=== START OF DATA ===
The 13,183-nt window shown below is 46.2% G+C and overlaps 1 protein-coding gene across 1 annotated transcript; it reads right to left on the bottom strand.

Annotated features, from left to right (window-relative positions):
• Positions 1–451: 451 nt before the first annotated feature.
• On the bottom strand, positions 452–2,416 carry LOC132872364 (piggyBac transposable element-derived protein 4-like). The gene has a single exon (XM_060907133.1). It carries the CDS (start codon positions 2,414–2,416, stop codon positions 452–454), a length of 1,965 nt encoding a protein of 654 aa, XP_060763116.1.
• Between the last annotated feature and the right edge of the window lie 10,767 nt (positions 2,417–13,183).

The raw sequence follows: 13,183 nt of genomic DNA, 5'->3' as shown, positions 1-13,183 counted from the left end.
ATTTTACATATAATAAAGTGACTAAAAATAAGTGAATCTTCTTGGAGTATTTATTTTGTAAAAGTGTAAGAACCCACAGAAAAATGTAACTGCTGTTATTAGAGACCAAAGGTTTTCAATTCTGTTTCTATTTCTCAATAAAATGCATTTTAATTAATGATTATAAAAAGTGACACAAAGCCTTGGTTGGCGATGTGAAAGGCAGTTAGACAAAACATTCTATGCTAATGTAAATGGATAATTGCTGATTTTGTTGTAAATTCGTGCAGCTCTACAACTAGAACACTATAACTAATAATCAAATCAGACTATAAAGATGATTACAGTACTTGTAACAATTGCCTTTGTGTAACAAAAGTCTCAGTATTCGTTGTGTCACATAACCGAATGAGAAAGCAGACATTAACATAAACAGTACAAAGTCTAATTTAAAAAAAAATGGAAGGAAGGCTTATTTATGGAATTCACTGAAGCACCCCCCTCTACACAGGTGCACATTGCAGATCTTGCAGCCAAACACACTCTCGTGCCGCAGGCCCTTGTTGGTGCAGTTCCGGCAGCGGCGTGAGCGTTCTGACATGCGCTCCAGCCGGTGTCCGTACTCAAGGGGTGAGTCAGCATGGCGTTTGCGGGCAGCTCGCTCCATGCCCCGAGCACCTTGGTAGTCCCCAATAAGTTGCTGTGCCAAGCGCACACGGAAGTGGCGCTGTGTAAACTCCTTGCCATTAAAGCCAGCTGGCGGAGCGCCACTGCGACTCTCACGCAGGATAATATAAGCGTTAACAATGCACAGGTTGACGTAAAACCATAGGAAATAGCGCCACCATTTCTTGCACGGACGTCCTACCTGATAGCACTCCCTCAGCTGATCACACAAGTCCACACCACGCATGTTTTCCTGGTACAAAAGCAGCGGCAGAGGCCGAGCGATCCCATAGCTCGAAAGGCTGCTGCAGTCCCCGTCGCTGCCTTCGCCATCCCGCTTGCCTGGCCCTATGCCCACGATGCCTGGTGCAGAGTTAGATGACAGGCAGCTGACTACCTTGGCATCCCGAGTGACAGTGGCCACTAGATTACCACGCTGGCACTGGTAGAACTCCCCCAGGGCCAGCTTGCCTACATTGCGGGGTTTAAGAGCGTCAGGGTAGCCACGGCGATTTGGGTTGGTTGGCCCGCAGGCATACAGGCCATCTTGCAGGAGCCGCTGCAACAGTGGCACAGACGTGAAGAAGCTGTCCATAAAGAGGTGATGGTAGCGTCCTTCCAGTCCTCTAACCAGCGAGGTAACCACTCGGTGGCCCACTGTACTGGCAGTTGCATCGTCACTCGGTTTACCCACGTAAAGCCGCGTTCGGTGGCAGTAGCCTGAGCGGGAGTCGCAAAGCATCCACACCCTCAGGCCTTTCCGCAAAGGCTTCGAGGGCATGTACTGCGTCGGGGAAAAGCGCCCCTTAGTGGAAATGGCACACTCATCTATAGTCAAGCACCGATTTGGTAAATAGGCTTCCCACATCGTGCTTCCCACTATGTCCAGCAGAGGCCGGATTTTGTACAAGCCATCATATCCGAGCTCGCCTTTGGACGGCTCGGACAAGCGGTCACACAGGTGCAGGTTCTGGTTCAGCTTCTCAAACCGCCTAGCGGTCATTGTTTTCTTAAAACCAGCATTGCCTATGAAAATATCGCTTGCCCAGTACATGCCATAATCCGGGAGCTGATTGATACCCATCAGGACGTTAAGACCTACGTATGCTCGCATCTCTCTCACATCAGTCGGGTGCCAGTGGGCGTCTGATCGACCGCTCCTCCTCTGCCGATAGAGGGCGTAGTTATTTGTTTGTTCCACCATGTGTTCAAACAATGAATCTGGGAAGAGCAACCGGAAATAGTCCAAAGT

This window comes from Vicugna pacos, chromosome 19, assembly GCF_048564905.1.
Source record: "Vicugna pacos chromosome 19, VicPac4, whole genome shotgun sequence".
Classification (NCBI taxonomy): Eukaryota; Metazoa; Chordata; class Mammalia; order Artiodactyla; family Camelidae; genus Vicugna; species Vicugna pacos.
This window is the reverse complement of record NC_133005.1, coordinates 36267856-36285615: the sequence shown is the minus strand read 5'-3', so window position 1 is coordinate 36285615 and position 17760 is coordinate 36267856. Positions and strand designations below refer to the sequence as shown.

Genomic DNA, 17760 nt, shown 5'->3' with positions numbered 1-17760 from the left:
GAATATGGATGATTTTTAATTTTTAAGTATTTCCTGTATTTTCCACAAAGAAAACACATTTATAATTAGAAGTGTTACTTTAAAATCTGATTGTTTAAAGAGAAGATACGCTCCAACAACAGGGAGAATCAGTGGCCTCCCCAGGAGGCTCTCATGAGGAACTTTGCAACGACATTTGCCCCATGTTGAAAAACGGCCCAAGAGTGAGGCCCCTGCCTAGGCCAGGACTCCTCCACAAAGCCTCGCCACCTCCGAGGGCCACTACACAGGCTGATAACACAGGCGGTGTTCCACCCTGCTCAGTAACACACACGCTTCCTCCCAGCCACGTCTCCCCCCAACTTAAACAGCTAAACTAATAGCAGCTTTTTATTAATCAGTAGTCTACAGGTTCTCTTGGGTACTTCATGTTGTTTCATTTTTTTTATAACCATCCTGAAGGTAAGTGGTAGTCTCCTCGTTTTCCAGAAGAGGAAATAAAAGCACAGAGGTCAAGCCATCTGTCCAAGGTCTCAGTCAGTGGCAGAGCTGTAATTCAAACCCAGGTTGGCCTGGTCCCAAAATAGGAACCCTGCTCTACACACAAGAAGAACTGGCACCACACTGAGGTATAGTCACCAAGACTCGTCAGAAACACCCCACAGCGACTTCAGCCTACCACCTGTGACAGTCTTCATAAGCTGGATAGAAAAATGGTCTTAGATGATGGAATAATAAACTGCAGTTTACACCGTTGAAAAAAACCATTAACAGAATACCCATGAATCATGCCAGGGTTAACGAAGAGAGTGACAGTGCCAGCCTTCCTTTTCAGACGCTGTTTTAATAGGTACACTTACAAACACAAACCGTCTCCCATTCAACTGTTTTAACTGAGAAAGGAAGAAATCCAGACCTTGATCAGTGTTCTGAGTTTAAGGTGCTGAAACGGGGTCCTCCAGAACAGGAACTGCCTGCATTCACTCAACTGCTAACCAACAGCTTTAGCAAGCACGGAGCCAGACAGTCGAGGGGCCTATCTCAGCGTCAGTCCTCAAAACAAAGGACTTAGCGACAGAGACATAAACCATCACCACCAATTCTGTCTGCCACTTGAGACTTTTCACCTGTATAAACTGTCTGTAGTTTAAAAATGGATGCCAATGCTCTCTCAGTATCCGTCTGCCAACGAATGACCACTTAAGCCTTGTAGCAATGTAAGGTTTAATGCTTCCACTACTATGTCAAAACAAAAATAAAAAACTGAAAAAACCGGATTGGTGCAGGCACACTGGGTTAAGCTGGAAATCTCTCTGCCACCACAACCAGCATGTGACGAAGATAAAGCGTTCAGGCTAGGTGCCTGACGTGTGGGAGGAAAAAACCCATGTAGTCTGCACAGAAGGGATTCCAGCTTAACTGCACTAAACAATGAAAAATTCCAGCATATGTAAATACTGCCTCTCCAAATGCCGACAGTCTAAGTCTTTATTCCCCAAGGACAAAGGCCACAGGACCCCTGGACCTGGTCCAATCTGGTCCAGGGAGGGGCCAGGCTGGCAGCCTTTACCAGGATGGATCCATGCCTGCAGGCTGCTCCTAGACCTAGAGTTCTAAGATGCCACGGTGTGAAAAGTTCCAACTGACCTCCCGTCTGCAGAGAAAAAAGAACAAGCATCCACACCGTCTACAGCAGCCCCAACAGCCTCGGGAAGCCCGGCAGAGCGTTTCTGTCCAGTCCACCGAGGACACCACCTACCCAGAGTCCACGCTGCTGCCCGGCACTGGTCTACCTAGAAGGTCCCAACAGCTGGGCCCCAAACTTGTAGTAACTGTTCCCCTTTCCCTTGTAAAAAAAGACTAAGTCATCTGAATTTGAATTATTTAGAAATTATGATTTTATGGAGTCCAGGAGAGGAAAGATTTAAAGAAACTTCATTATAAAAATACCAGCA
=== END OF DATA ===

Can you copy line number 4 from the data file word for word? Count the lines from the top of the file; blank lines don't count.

• On the bottom strand, positions 452–2,416 carry LOC132872364 (piggyBac transposable element-derived protein 4-like). The gene has a single exon (XM_060907133.1). It carries the CDS (start codon positions 2,414–2,416, stop codon positions 452–454), a length of 1,965 nt encoding a protein of 654 aa, XP_060763116.1.